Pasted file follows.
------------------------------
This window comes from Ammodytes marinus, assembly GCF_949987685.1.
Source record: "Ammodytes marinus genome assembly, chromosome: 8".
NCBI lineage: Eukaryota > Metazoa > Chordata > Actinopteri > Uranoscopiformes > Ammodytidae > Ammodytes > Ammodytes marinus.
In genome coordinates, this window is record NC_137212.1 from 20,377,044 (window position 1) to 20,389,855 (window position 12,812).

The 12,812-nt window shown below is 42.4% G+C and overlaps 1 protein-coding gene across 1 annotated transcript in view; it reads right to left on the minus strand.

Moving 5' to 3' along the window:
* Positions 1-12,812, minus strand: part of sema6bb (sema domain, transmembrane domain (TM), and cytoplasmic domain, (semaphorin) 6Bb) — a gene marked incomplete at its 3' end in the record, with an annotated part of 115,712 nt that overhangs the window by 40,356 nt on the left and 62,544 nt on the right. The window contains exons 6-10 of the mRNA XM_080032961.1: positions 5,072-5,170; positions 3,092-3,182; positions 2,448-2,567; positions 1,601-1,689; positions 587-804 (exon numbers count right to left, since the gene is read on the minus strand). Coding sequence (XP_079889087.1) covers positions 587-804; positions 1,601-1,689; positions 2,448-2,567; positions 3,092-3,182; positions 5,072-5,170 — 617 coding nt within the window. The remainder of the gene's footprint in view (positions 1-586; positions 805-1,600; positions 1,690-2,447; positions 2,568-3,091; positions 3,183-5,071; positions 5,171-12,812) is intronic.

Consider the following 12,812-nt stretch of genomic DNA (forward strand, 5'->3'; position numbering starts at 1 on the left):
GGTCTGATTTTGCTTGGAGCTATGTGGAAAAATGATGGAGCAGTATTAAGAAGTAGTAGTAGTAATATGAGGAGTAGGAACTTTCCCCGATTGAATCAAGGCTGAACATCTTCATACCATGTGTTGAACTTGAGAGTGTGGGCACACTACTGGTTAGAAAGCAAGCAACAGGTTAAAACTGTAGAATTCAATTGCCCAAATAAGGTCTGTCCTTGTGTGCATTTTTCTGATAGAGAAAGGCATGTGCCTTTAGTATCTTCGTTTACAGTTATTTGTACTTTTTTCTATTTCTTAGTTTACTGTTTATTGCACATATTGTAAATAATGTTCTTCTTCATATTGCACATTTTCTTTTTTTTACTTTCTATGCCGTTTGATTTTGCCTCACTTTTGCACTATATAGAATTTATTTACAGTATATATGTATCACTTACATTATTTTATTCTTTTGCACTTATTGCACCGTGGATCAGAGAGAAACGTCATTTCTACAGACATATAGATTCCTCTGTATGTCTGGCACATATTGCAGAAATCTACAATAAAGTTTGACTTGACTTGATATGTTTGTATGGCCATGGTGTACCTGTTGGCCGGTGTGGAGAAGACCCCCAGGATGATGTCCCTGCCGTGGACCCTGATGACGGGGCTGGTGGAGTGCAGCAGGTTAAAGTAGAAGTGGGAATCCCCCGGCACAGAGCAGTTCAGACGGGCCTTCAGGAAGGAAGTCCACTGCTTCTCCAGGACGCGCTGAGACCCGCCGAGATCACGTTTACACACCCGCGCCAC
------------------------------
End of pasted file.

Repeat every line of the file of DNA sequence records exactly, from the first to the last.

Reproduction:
This window comes from Ammodytes marinus, assembly GCF_949987685.1.
Source record: "Ammodytes marinus genome assembly, chromosome: 8".
NCBI lineage: Eukaryota > Metazoa > Chordata > Actinopteri > Uranoscopiformes > Ammodytidae > Ammodytes > Ammodytes marinus.
In genome coordinates, this window is record NC_137212.1 from 20,377,044 (window position 1) to 20,389,855 (window position 12,812).

The 12,812-nt window shown below is 42.4% G+C and overlaps 1 protein-coding gene across 1 annotated transcript in view; it reads right to left on the minus strand.

Moving 5' to 3' along the window:
* Positions 1-12,812, minus strand: part of sema6bb (sema domain, transmembrane domain (TM), and cytoplasmic domain, (semaphorin) 6Bb) — a gene marked incomplete at its 3' end in the record, with an annotated part of 115,712 nt that overhangs the window by 40,356 nt on the left and 62,544 nt on the right. The window contains exons 6-10 of the mRNA XM_080032961.1: positions 5,072-5,170; positions 3,092-3,182; positions 2,448-2,567; positions 1,601-1,689; positions 587-804 (exon numbers count right to left, since the gene is read on the minus strand). Coding sequence (XP_079889087.1) covers positions 587-804; positions 1,601-1,689; positions 2,448-2,567; positions 3,092-3,182; positions 5,072-5,170 — 617 coding nt within the window. The remainder of the gene's footprint in view (positions 1-586; positions 805-1,600; positions 1,690-2,447; positions 2,568-3,091; positions 3,183-5,071; positions 5,171-12,812) is intronic.

Consider the following 12,812-nt stretch of genomic DNA (forward strand, 5'->3'; position numbering starts at 1 on the left):
GGTCTGATTTTGCTTGGAGCTATGTGGAAAAATGATGGAGCAGTATTAAGAAGTAGTAGTAGTAATATGAGGAGTAGGAACTTTCCCCGATTGAATCAAGGCTGAACATCTTCATACCATGTGTTGAACTTGAGAGTGTGGGCACACTACTGGTTAGAAAGCAAGCAACAGGTTAAAACTGTAGAATTCAATTGCCCAAATAAGGTCTGTCCTTGTGTGCATTTTTCTGATAGAGAAAGGCATGTGCCTTTAGTATCTTCGTTTACAGTTATTTGTACTTTTTTCTATTTCTTAGTTTACTGTTTATTGCACATATTGTAAATAATGTTCTTCTTCATATTGCACATTTTCTTTTTTTTACTTTCTATGCCGTTTGATTTTGCCTCACTTTTGCACTATATAGAATTTATTTACAGTATATATGTATCACTTACATTATTTTATTCTTTTGCACTTATTGCACCGTGGATCAGAGAGAAACGTCATTTCTACAGACATATAGATTCCTCTGTATGTCTGGCACATATTGCAGAAATCTACAATAAAGTTTGACTTGACTTGATATGTTTGTATGGCCATGGTGTACCTGTTGGCCGGTGTGGAGAAGACCCCCAGGATGATGTCCCTGCCGTGGACCCTGATGACGGGGCTGGTGGAGTGCAGCAGGTTAAAGTAGAAGTGGGAATCCCCCGGCACAGAGCAGTTCAGACGGGCCTTCAGGAAGGAAGTCCACTGCTTCTCCAGGACGCGCTGAGACCCGCCGAGATCACGTTTACACACCCGCGCCAC